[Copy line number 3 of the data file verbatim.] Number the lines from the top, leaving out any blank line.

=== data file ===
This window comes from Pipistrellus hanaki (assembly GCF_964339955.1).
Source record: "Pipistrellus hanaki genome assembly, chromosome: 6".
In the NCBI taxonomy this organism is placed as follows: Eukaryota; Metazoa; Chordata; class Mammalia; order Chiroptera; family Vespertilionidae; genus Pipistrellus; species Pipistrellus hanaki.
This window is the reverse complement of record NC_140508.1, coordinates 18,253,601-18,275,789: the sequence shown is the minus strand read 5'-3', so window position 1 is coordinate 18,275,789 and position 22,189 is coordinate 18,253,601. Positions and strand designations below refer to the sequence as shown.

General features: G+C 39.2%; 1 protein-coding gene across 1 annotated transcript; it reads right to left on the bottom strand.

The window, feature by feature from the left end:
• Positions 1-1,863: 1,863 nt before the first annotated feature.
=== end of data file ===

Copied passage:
In the NCBI taxonomy this organism is placed as follows: Eukaryota; Metazoa; Chordata; class Mammalia; order Chiroptera; family Vespertilionidae; genus Pipistrellus; species Pipistrellus hanaki.